Our newest blog returns, and we get the inside scoop on the beloved creatures who live with library staff. In this latest reveal, learn the secrets and latest news on the crew who live with Stephanie. When she is not spending time with her family and pets, Stephanie works in Adult Services. Her oldest pet, Bobo, shares his heartbreaking tale of friendship, loss, and the challenge of playing second fiddle to newer pets who get all the family’s attention.
I arrived at my new home on October 6, 2008. I was the cutest red miniature poodle. The children in my new family adored me instantly and decided to name me Bobo. Not what I would have chosen that name (maybe Rocko or Brutus), but hey they were kids…right? Truth be told I was the cutest thing they had ever seen in person. I mean look at me!
Well I had almost three good months with my new family when one day the brought home this one:
She was an Italian Mastiff (Cane Corso). They named her Mocha. All of a sudden I was second fiddle to this beautiful sweet girl.
I tried to stay number one, but no matter what I did, I just couldn’t be the one anymore. So, if you can’t beat them, join them. I hung around Mocha all the time. We almost became friends.
We were a few months old, and Mocha was about seventy pounds. I was full grown at twelve pounds. That would have been fine with me, but now everyone I met thought I was a girl and she was a boy. On top of that, since Mocha liked to destroy any new toys or beds we got, especially my little toys, I never got to have my own bed. She also did not like it when I returned home from the groomer. She would act like she didn’t even know me!
Mocha and I spent ten years together when she unexpectedly got cancer. She remained medicated and happy for quite awhile; then she passed away. We were all very upset and to this day my family still talks about their big sweet girl.
That might be the end of my story – but no. After some time, my family surprised me with a cat! Now I had never met a cat in person and quite frankly never wanted to. Oh, the ooohs and ahhhs over this thing! I mean look at her….ugh!
They decided to name her Ruby. I will say that she did try to befriend me. But I was not having it!
Again, I was playing second fiddle to a newcomer! As much as they tried to make us friends, I made it clear to my family that I was not happy with this one….
It’s been a few years now and I can say that my toleration level has gotten a bit higher for the orange fur ball. I will never understand what they see in her!
Now, that my entire family is home ALL THE TIME NOW, Ruby and are spending a lot more time together wishing these people would resume their regular schedule. She still loves me, even though the feeling is not entirely mutual. I guess were all in this together!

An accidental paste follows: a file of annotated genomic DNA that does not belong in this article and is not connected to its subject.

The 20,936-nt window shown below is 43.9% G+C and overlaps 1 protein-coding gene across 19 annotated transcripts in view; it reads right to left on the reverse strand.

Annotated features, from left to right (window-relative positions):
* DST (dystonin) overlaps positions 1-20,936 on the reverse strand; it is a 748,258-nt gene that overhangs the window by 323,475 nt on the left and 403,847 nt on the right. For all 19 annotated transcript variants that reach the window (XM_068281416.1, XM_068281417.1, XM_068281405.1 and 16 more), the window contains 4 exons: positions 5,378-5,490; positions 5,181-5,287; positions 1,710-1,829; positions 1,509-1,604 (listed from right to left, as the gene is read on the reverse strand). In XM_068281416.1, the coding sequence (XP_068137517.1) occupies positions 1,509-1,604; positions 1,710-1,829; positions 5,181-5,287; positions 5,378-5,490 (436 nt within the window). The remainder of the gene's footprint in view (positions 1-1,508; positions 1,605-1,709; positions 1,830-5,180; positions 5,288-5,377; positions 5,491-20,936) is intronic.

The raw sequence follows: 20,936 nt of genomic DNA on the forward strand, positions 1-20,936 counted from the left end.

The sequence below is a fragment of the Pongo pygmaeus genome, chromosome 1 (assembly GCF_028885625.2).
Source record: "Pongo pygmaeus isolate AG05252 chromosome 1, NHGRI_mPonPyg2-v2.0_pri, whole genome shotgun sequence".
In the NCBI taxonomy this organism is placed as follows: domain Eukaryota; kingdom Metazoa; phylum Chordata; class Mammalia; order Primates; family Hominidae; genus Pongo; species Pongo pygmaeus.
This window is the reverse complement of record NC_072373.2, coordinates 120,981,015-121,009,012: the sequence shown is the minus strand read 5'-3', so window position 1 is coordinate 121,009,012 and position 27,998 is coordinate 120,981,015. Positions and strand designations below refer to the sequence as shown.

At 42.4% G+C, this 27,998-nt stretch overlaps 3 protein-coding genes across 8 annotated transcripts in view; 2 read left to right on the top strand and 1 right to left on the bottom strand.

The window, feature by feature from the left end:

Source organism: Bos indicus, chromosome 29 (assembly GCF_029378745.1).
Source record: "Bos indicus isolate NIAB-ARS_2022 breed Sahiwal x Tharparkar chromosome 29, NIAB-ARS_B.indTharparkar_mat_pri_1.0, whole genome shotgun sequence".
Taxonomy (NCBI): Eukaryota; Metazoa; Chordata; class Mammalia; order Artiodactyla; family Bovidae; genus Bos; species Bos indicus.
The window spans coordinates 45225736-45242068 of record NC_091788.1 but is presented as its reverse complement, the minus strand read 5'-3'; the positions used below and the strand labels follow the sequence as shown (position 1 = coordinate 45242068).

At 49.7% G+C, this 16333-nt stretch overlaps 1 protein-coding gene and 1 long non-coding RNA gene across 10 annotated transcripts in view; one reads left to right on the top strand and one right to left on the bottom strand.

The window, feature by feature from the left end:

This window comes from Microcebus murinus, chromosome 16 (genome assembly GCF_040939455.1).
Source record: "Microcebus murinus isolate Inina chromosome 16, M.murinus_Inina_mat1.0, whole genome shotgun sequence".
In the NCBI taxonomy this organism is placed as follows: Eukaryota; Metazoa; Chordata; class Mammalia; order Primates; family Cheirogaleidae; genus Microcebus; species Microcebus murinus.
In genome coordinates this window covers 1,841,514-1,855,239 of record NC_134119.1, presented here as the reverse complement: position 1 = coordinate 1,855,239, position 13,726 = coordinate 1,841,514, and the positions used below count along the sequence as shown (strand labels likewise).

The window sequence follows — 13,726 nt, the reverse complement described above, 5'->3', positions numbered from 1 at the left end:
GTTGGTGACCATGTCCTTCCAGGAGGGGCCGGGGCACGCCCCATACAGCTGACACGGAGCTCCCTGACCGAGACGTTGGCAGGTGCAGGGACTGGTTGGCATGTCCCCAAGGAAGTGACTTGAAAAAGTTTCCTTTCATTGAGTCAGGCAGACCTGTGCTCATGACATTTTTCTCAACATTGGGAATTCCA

Honestly, my family is a little crazy but I guess I will hang around for the rest of this ride, as long as there are no more surprises!
Too late! After making peace with all that life has thrown at me I get another zinger…
Inspired by Bobo’s Tale:
Our Dogs, Ourselves: The Story of a Singular Bond by Alexandra Horowitz
We keep dogs and are kept by them. We love dogs and (we assume) we are loved by them. We buy them sweaters, toys, shoes; we are concerned with their social lives, their food, and their health. The story of humans and dogs is thousands of years old but is far from understood. In Our Dogs, Ourselves, Alexandra Horowitz explores all aspects of this unique and complex interspecies pairing.
As Horowitz considers the current culture of dogdom, she reveals the odd, surprising, and contradictory ways we live with dogs. We celebrate their individuality but breed them for sameness. Despite our deep emotional relationships with dogs, legally they are property to be bought, sold, abandoned, or euthanized as we wish. Even the way we speak to our dogs is at once perplexing and delightful.
In thirteen thoughtful and charming chapters, Our Dogs, Ourselves affirms our profound affection for this most charismatic of animals—and opens our eyes to the companions at our sides as never before.
Shiloh by Phyllis Reynolds Naylor
When 11-year-old Marty Preston finds a young beagle up in the hills behind his home near Friendly, West Virginia, he is convinced that the poor pup is in trouble. Certain that the dog is being abused by his owner, Judd Travers, Marty names him “Shiloh” and immediately feels that he will do anything to save the dog from further harm.
When the dog runs away from Judd to Marty’s house, Marty is faced with a number of ethical dilemmas: Should he tell his parents? Should he return the dog to the abusive Judd? Should he steal food to feed the mistreated pup? Marty finds that there is a fine line between telling the truth and lying by omission. He struggles to stand on the principles he knows are right, even if they go against the law.
As Marty’s half-truths begin to pile up, however, the villainous Judd comes closer and closer to finding Shiloh, who Marty has hidden in the woods. Then when Marty discovers that Judd is poaching, he blackmails him and makes a deal to work for Judd to pay for the dog, but this is not what he tells his parents. In the end, readers will rejoice when Marty and Shiloh are allowed to be together.
The Trainable Cat: A Practical Guide to Making Life Happier for You and Your Cat by John Bradshaw and Sarah Ellis
The idea of training rarely crosses cat owners’ minds, and we often assume that cats can’t and don’t need to be trained. But in The Trainable Cat, bestselling anthrozoologist John Bradshaw and cat expert Sarah Ellis show that not only can cats be trained, but they absolutely must be in order to strengthen the bond between pet and owner, reduce their anxiety, and maximize their happiness.